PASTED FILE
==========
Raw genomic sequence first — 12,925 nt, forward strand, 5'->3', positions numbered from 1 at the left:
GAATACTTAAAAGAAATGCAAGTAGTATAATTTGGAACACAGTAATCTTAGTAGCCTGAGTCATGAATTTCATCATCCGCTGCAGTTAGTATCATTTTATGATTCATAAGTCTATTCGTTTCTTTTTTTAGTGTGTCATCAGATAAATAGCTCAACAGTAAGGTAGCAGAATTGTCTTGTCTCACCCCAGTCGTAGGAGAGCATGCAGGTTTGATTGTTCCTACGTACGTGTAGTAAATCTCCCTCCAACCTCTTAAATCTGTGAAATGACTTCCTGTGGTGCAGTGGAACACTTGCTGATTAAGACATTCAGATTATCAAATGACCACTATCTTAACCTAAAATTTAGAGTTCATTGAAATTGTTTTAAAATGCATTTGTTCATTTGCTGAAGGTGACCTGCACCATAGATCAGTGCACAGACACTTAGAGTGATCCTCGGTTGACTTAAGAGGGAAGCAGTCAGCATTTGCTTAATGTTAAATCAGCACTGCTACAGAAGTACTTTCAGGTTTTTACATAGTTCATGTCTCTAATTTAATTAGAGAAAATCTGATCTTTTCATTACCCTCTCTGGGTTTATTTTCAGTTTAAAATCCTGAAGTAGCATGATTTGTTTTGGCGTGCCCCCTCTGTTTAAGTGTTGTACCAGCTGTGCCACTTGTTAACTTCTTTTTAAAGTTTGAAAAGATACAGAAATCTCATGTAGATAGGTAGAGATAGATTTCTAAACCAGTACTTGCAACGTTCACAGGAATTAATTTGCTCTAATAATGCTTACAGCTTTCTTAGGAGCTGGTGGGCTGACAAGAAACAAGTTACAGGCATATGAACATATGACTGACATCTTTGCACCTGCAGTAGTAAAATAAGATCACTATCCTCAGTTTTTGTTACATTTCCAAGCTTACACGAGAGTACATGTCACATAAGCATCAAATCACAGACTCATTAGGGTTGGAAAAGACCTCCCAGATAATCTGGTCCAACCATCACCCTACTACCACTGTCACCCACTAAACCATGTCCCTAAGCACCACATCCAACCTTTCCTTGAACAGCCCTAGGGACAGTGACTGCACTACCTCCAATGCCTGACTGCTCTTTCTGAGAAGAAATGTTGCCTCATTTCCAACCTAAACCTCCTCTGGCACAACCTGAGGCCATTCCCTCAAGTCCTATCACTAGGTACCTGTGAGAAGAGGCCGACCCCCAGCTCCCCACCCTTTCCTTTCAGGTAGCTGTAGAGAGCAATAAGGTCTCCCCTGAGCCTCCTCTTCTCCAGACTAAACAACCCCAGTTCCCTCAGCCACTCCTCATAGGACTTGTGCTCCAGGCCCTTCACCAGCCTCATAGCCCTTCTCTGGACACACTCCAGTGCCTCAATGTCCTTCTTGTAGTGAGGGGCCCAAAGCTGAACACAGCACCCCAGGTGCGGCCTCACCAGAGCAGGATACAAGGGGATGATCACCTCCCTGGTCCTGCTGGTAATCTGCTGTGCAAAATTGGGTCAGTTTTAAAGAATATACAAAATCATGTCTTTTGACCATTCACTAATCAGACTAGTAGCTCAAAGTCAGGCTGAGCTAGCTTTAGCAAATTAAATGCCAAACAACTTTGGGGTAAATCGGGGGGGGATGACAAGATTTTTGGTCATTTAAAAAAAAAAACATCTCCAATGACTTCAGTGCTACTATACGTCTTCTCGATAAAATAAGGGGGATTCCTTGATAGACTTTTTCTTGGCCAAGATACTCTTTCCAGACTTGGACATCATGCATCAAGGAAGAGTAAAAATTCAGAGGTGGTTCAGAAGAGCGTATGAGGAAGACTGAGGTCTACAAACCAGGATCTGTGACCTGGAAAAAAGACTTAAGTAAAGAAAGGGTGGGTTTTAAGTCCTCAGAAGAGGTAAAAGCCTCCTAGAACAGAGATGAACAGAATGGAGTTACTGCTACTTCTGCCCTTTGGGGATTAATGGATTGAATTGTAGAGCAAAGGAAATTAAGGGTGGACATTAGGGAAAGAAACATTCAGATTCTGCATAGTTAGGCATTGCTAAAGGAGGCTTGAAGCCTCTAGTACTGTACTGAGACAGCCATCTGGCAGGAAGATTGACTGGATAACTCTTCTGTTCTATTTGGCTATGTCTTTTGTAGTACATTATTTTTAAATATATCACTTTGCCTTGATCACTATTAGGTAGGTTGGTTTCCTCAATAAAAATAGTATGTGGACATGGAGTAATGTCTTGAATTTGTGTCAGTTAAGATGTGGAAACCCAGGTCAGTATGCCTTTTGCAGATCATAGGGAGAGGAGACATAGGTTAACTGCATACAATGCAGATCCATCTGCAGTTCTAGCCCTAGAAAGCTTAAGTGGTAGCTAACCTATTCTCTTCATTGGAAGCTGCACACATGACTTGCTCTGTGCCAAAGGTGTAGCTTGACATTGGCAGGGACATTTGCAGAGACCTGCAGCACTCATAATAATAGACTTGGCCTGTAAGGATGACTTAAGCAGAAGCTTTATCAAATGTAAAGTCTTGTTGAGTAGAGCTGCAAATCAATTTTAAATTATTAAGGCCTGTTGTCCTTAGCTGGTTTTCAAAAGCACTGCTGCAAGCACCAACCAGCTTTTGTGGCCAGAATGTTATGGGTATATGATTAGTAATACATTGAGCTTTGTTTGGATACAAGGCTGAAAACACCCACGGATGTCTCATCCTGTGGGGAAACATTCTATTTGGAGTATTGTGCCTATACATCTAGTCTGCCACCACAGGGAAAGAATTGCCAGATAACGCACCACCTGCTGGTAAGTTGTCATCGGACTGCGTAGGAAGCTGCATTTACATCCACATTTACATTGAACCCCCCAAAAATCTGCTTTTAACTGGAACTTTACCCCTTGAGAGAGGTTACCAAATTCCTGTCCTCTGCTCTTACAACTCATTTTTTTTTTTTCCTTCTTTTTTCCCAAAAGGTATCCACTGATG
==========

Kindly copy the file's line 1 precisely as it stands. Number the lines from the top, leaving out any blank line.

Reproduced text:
Raw genomic sequence first — 12,925 nt, forward strand, 5'->3', positions numbered from 1 at the left: